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Facebook acts as a publisher, selectively censoring what suits it

Mark Fletcher
January 10th, 2020 · 2 Comments

Facebook permits the publishing of clearly false and misleading information shared by individuals, community groups and commercial entities on the Facebook platform. Over the last four weeks, during the bushfire crisis, we have seen Facebook permit extraordinary lies to remain published, and, indeed, be shared by many. Facebook have cared little for truth during this.

Facebook ignores or rejects complaints to them about untruthful posts. I suspect it ignores the complaints because plenty of the posts are boosted, paid for. To reject the posts would harm the Facebook business model.

A week ago we discovered a bunch of boxes had been dumped in the car park at our office. The recipients of the parcels had to removed their name and address details. We took photos and I posted about it on Facebook. One of the named people complained and the post was removed by Facebook in a few hours.

Facebook says it was a breach of privacy yet the boxes were dumped, illegally actually, with the information I included out in the public domain.

That Facebook acted so swiftly demonstrates its editorial capability. It is disappointing that it does not use this editorial capability on clearly false and misleading information. My disappointment at Facebook turns to anger during election time when the company permits untruths to be spread, impacting informed engagement in the democratic process.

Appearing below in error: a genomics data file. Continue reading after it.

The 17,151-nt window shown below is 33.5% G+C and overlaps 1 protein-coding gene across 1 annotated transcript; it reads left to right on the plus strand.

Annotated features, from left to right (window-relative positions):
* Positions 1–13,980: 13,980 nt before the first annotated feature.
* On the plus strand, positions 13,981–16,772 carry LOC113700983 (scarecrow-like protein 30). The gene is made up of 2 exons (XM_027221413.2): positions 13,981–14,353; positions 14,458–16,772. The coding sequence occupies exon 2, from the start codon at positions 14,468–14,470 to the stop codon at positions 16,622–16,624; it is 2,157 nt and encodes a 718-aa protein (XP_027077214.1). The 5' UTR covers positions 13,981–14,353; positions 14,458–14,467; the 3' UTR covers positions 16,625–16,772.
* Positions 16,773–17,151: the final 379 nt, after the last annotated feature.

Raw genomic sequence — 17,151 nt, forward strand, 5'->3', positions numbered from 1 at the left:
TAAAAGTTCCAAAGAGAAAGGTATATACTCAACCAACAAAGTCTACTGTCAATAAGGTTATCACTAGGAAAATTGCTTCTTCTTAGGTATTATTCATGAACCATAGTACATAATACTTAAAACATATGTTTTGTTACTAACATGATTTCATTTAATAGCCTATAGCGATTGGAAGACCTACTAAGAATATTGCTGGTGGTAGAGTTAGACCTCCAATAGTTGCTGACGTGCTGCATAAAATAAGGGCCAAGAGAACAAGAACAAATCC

While we do have news outlets in Australia that also publish untruths, this is especially true of News Corp. outlets, there is some semblance, insufficient in my view but a semblance nevertheless, of accountability. Facebook faces no such accountability.

Truth matters. You only have to look at the back burning nonsense published on social media during the bushfire crisis to see this. There were hundreds (thousands?) of posts claiming that the Greens had blocked back burning. The Greens have never controlled any state or federal parliamentary chamber. The only time a Greens politician had any say over back burning was in the ACT for a brief time and that Greens politician oversaw extensive back burning. Yet, social media platforms like Facebook permitted the nonsense to be published. Complaints went unanswered.

Back to my post about the boxes. One of the people named called me and said that they paid someone else to dump their trash so it was not their problem and that it was not their fault that their address details were not removed from the boxes. They offered to come and pick up their trash. However, once Facebook removed the post I’ve not heard from them again.

Click here to see a New York Times article from today on this topic.


Category: Ethics · Social responsibility

2 responses so far ↓

  • 1 Paul // Jan 10, 2020 at 10:39 AM

    simple don’t read facebook we have no idea most of the time who the writer is


  • 2 Peter // Jan 10, 2020 at 10:49 AM

    I believe Facebook is Publishing with out responsibility. Then again there is also Lord Rupert.


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